Apparently this was the perfect time to read this novel. If I would’ve read it any sooner I probably would’ve been upset or bothered by it, but I wasn’t and it was quite enjoyable.
I would never have picked this book up on my own, but it is our February book for Books into Movies book group at the local library. I enjoyed the book more than the movie, shocker, but mostly because I didn’t see the need to move it from London to the US or the rather odd way they had the protagonist, Rob, interact with the camera/audience.
Primarily, this novel is about break-ups, but it’s also about reflecting on one’s life (and love life) in your mid-30s. Now I’m not quite there yet (two more years to rock out my 20s), but I can definitely sympathize with the Rob and questioning everything about every previous relationship and whether it all has to do with him. However, I REALLY hope I don’t go through this sort of soul-searching because I can only imagine how awkward it could be.
Although the year has changed, reading must continue For my first book of 2013 I used random.org to pull one from my shelves and it was definitely an experience.
As usual after I purchased the book I put it out of my mind and then when I go to read it I just start without reading anything about the book and thus begin without preconceived notions. This works for and against me all the time, for this book it definitely worked for me because if I had read a synopsis I probably would not have read the book at this time (see paragraph 5).
For a Man Booker Prize winning novel it was relatively easy to read. (It also won the Whitbread Award for First Novel.) I haven’t read any others from the year, but Atwood’s Oryx and Crake is of course on my list. Overall I think this book serves as a great conversation starter, but as I read it I had to wonder why it won the award. Compared to many of the other Booker winners it felt lacking. Take for example other winning or nominated coming of age stories, such as Paddy Clarke Ha Ha Ha, Room, Never Let Me Go, or any other book with a child narrator, and Vernon God Little just isn’t up to par. I will say however, it does warrant a comparison to A Confederacy of Dunces (on Wikipedia). I can see the similar humor and writing style, but this, perhaps because of the child narrator, is preferable.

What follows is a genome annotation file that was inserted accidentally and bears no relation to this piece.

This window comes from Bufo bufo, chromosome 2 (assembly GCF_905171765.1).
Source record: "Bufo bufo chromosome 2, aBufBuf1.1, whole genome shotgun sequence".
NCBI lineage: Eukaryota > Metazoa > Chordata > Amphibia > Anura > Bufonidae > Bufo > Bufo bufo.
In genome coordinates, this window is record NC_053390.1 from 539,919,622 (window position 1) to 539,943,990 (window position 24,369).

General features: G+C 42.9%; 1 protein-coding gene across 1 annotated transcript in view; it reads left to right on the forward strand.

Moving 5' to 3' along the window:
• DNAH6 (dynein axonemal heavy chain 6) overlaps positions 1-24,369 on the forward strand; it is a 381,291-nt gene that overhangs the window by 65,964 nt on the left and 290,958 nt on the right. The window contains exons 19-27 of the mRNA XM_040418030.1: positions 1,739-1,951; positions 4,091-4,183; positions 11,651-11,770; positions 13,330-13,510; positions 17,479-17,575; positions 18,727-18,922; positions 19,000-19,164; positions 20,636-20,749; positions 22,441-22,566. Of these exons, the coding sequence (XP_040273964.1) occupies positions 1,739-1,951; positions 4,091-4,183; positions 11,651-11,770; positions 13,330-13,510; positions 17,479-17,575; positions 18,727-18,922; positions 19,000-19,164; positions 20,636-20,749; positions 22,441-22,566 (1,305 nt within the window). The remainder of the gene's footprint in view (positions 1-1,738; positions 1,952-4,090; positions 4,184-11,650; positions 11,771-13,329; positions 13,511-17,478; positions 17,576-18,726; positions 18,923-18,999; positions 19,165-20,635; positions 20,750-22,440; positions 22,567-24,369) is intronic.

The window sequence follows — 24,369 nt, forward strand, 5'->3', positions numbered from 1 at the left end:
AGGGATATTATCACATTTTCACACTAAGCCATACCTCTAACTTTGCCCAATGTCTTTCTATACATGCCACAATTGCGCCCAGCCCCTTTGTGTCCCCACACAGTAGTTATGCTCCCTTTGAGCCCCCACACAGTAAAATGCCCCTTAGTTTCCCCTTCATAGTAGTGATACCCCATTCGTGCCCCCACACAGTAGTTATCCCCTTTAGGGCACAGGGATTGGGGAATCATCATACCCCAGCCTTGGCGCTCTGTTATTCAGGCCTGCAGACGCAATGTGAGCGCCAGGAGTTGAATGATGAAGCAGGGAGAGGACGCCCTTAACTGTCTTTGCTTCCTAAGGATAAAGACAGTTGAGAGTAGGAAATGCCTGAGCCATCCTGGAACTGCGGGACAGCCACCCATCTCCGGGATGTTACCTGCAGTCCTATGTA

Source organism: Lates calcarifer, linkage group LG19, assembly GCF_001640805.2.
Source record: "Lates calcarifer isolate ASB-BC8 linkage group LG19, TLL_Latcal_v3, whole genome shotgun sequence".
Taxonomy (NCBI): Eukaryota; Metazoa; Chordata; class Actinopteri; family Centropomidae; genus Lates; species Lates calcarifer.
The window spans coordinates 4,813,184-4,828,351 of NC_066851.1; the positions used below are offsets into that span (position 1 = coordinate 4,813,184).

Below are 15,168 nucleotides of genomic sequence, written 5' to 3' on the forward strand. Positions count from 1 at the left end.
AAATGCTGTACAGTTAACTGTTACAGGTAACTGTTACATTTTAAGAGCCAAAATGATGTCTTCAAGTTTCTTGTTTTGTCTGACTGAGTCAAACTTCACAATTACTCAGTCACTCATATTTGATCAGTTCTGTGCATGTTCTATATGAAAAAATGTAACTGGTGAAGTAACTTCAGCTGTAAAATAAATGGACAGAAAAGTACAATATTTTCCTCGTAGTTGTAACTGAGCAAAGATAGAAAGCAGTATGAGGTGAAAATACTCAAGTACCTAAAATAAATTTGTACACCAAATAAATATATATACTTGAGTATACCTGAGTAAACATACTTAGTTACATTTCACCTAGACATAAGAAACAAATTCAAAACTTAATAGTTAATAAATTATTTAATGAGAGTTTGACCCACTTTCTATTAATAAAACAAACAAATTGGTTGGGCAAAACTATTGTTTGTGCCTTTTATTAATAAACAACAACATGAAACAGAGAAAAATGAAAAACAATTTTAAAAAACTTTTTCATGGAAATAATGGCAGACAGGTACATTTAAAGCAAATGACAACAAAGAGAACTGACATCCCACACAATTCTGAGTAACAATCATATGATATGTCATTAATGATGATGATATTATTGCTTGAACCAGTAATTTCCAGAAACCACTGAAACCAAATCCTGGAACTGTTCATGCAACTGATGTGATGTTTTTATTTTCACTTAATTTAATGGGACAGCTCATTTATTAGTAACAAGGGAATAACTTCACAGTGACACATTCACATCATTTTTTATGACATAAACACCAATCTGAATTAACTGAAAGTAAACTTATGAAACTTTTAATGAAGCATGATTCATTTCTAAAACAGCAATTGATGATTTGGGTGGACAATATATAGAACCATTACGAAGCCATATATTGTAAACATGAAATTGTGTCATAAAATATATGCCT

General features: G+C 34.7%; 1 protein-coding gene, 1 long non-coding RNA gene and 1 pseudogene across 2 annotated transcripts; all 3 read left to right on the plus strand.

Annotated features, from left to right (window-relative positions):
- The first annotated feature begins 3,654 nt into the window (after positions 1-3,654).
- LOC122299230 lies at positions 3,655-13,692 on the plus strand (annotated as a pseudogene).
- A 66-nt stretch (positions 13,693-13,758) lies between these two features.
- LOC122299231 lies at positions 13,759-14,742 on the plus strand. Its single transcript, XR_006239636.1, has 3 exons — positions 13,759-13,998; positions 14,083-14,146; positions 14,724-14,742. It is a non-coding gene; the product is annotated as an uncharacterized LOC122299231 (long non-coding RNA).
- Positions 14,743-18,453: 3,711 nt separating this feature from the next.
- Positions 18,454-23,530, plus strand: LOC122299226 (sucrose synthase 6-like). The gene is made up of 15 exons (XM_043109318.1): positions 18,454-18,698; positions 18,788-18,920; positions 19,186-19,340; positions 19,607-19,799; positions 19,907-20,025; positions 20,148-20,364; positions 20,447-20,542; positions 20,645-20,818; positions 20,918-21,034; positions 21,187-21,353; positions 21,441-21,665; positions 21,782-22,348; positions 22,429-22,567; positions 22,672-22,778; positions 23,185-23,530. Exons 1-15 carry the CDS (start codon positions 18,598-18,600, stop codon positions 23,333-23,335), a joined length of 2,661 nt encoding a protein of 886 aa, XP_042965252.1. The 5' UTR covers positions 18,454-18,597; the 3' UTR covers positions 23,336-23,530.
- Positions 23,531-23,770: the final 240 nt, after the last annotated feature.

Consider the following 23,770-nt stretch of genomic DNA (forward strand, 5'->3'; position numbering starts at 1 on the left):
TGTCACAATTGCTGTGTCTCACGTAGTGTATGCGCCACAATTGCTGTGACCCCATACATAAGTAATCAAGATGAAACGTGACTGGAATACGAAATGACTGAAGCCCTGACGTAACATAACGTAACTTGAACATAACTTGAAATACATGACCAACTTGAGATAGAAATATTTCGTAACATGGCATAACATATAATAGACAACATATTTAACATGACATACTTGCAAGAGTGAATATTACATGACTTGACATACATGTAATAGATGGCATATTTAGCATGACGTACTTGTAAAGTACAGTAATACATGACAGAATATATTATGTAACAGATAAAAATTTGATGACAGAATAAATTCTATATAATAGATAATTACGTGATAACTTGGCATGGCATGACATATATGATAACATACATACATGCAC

This is why reading a sequel/spinoff isn’t necessarily the best idea. Don’t get me wrong, I thoroughly enjoyed it and the changes and plot twists were definitely worth the invested reading time and the ending was just as clichéd and wonderful as the first book, but I would’ve been just as good if I stopped after Austenland. And yet I’m already wondering if there is another book in the works for the ‘series.’
First, I want to start of with this. If anyone ever sets me up on a blind date there are two things you should know about who your setting me up with. If they can discuss both Jane Austen and Star Wars I will probably make a fool of myself. Somehow I feel as if the author knew this and I nearly died of embarrassment/enjoyment/excitement when I read the following:
“His slightest smile produced Death Star-size dimples in both cheeks, and his blue eyes sparkled in the candlelight.” (31)
I mean seriously? A Star Wars reference in a Jane Austen fan-fiction novel? OMG, YES!
What better way to close out the year than with some much-needed light frivolous reading? Add in that it’s Jane Austen related and I’m in :-D The last book of the year after this will be Hale’s Midnight in Austenland.
Every time I read one of these I get all giggly and giddy and then immediately think WTF is wrong with me; and really I just need to let go and enjoy the senselessness of it and enjoy them for what they are (which I clearly do – thus the giggly/giddiness).
I don’t want to discredit or over-credit this book. I thought the story was incredibly entertaining, and definitely humorous, but the writing felt somewhat juvenile. I’m still not 100% sure whether this novel is geared towards young adults or just the general public. I saw on Goodreads, and maybe Wikipedia too, that many people had labeled it Young Adult, but I’m still not sure. Writing says young adult, storyline says no.
I remember when the film version of Big Fish came out, I’d just started undergrad at UNC Chapel Hill and there was a bit of a to-do because Daniel Wallace lived in Chapel Hill at the time. He must’ve given a talk or something because I have a vague recollection of meeting him or hearing him speak. But the funny thing is, I never read the book or saw the story – I must’ve just been in the right place at the right time. This is the September selection for the Books into Movies book group at my local library. I enjoyed the book and we’ll see about the film.
Overall, the book was a fun read and you can take out of it any number of things, but if there is one thing that I took out of it, it’s that,
“You’re not necessarily supposed to believe it,” he says wearily. “You’re just supposed to believe in it. It’s like—a metaphor.” (112)